Have you ever experienced the devastation of someone lashing out at you in anger for a perceived wrong? Maybe you were wrong, but sometimes the accusation is inaccurate and based on a problem in the accuser’s life. It hurts! And often in long-term or close relationships, the accuser starts with a recent “offence” and then works their way back to a history of wrong doing until the accusations are being pulled out from years ago.
As the accused, you may be stunned. Where is this coming from? Why are offenses from the past being dragged into this? The pain of this can be searing and you are devastated as each issue is brought up and hurled like a verbal punch right to your chest.
This can be described as a trip through “The Museum of Hurts.” We tend to remember the times during which we felt attacked, violated, or yelled at. And these become our treasures – something to be gingerly shelved in our museum for later use. We say to ourselves, “I can forgive, but I will never forget,” in order to justify the creation of our museum.
Then, every once in a while, we feel attacked or hurt – sometimes justifiably, often not so. In our pain, our tendency is to lash back in anger, wanting to hurt the other as much as we have been hurt. And we open the Museum of Hurts and start polishing the display of offenses. “Remember two years ago when you lied about this? Remember the time 10 years ago when you dented my fender? Remember when I tried to help you and you never said, “Thank you”? And on it goes. The volume of the accuser’s voice increases and by the time the accuser has run out of steam you are shaking and feeling sick. Often the trip through the museum is repeated during every argument over the course of years and the accusations have been heard many times over.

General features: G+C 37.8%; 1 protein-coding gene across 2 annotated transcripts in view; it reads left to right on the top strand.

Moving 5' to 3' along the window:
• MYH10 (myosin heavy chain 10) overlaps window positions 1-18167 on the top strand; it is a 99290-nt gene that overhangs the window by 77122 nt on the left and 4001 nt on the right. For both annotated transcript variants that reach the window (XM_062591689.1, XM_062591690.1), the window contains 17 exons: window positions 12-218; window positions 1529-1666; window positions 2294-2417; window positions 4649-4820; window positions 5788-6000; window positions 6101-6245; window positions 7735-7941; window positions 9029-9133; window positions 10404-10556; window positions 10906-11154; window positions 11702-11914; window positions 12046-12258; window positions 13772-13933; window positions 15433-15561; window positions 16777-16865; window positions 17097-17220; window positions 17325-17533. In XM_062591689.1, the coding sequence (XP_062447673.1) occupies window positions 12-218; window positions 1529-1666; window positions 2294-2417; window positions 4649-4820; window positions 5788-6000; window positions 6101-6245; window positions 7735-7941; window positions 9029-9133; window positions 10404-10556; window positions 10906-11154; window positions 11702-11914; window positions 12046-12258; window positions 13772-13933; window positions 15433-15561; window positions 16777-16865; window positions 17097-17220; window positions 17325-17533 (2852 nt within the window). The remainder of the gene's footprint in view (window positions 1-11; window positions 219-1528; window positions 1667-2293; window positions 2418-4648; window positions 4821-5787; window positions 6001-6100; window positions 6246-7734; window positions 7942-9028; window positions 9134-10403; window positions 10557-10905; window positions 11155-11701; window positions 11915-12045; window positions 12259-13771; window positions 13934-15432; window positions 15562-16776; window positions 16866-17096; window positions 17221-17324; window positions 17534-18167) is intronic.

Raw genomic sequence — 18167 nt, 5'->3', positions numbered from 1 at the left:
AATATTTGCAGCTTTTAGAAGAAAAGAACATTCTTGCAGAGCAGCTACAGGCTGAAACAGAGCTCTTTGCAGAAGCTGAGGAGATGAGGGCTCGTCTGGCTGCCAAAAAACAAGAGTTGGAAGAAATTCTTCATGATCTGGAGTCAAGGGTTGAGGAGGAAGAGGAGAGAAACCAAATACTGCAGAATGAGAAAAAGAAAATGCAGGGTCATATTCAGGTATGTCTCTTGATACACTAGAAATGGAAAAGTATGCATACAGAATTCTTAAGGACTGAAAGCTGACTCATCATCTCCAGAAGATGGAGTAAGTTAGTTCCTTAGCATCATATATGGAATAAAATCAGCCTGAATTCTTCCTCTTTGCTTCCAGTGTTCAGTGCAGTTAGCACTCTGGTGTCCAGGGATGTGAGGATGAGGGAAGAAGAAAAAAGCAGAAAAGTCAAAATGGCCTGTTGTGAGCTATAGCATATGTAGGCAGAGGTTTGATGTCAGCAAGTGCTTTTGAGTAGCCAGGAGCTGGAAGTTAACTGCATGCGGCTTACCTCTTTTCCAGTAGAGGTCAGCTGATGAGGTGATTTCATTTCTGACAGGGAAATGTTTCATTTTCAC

The purpose of a museum is to collect, preserve, interpret, and display items of significance. The intent of a Museum of Hurts is to preserve all of these perceived offenses against you so that you can pull them out and use them to hurt another. You may have cataloged each offense – you can name it, recall it completely, and even maybe even state the date that it happened.
As Christians, we need to not only close our museums, but tear them down. We should forgive as we have been forgiven – unconditionally and forever. “Forgive us our trespasses,” we pray, “as we forgive the trespasses of those against us.” (Matthew 6:12) Christ told us, “And whenever you stand praying, if you have anything against anyone, forgive him, that your Father in heaven may also forgive you your trespasses.” (Mark 11:25) There is no room in forgiveness for harboring an offense, for creating a museum – get rid of it if you have one.
Note: Writer Anna Glass is a member of Joy of All Who Sorrow.